Texas is one of the nine states that follow the “community property” principle in property division. However, the judge has the right to make changes to the 50/50 division of property depending on what he or she feels is just and equitable. For example, a spouse who has significant health issues or very low employment prospects after the end of the marriage can often be awarded more property in a 60/40 or even a 70/30 split. If both of you are already retired and living off fixed benefits, it’s highly likely that there will be a 50/50 split.
A couple will need to divide the family home as well even though they may have an emotional attachment to it. Some couples opt to sell the house and split the money. Others may agree to have one spouse keep the house. In exchange, the other spouse may receive other assets. However, you will need to consider the cost of maintaining the house. If it is too expensive, you could end up using retirement savings to maintain the house.
There is a high chance that alimony will be awarded for the rest of your life after a long-term marriage has ended. It is unlikely that the financially dependent spouse could start a new career and work up to the lifestyle they enjoyed before the divorce later in life. If you were the one supporting the family, you may worry about continuing alimony payments after you retire.
Factors that determine alimony include the income that each person makes, health, earning potential, and education.
The calculation of compensation can also become complicated for an older person. They might receive bonuses and stock options along with base compensation. The court will need to consider these to decide the amount of alimony to award after a grey divorce.
The financially dependent spouse may be able to claim Social Security benefits based on the employment record of the other spouse. You must be at least 62 years old and not be married after your divorce. Your marriage must have lasted more than 10 years. You must also be entitled to less Social Security benefits than your spouse is. You may receive survivor benefits if your ex-spouse passes and you were married for at least 10 years.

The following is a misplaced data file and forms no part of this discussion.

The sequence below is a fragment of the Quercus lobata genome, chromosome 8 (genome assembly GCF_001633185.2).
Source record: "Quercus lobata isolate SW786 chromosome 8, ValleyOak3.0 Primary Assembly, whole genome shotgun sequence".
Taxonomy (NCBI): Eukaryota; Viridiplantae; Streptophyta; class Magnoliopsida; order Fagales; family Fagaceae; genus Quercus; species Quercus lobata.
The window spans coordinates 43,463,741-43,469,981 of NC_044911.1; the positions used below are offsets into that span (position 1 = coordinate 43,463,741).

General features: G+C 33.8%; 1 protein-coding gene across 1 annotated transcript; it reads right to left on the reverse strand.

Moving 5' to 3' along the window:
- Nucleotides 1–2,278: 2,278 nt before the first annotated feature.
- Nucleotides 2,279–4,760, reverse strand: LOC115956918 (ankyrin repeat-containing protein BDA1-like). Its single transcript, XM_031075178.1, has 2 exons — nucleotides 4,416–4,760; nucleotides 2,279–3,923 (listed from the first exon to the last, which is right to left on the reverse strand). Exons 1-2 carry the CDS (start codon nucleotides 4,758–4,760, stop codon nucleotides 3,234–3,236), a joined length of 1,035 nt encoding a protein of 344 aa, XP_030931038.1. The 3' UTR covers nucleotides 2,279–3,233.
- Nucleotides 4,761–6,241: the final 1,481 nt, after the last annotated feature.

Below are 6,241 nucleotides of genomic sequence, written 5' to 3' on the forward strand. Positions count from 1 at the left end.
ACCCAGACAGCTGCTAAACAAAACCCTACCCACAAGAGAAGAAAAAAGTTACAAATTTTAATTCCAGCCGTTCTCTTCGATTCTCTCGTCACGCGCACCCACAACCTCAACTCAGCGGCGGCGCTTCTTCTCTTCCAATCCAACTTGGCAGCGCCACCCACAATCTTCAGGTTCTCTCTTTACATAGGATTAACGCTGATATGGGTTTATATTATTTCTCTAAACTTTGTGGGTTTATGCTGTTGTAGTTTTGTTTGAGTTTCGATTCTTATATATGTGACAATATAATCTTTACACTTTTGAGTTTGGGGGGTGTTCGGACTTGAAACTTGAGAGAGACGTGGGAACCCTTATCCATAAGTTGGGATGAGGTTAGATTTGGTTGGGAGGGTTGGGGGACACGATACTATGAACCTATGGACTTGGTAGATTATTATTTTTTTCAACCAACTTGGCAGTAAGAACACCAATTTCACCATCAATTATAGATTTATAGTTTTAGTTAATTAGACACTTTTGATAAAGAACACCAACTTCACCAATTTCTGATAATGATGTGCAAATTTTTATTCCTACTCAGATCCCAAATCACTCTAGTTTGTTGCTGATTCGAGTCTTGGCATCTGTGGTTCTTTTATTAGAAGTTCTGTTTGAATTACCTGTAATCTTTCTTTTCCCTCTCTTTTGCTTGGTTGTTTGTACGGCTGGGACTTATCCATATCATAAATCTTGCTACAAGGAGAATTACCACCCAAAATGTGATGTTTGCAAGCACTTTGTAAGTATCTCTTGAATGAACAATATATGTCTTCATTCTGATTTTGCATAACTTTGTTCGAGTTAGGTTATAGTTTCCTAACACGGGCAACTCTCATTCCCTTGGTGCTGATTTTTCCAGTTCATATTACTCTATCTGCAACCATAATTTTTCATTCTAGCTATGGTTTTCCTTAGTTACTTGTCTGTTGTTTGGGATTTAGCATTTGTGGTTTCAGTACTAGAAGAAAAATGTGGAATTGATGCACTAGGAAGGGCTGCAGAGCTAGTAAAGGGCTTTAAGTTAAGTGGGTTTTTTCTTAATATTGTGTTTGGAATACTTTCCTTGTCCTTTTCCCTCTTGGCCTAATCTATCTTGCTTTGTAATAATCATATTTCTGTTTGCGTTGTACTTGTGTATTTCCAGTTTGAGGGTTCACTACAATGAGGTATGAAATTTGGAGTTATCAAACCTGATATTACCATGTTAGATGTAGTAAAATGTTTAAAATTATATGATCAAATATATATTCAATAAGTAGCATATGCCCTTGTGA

If your marriage ended at least two years ago, you do not have to wait for your ex to claim benefits.
If you were on your ex’s health insurance, you may need to start paying for your own health insurance coverage after a divorce. This can cost a substantial amount of money at your age. If you are at least 65 years old, you may qualify for Medicare if you can claim Social Security benefits based on your ex’s employment record.
In Texas, you will not receive your ex’s life insurance payout after divorce, including after a grey divorce. This applies even if you are still the designated beneficiary on the insurance plan. Exceptions apply if your ex designated you as a beneficiary after the divorce.
Long Term Care
You may now need to plan how to manage the costs of long term care as you get older. This is important if you were financially dependent on your ex. In some cases, you might have lost a substantial amount of your assets during the divorce. This can include the costs of staying in a nursing home or assisted living facility.
Financial Support For Children
Both of you might have agreed to provide financial support to your adult children for things like their education. You may need to ensure that you can continue to meet your obligations after a divorce. In many gray divorces, former couples also want to make sure that the children will inherit their estate after death.
You may need to make sure that your children will inherit your estate if you pass away at any time during or after the divorce. If you pass away during the divorce, your spouse may inherit everything you have.
You might also want to change who has the power of attorney. This can determine who can make decisions for you during incapacitation. If you get married again, you will also have to consider how to manage the property of the new relationship. You need to determine how to protect property from your first marriage for your children to inherit.
The issues that come with gray divorces later in life are complex. It’s important to consult an experienced attorney to protect your interests. Being well-prepared can significantly improve the quality of your life after grey divorce. Consult the award-winning experts at Sean Lynch who have decades of experience in family law.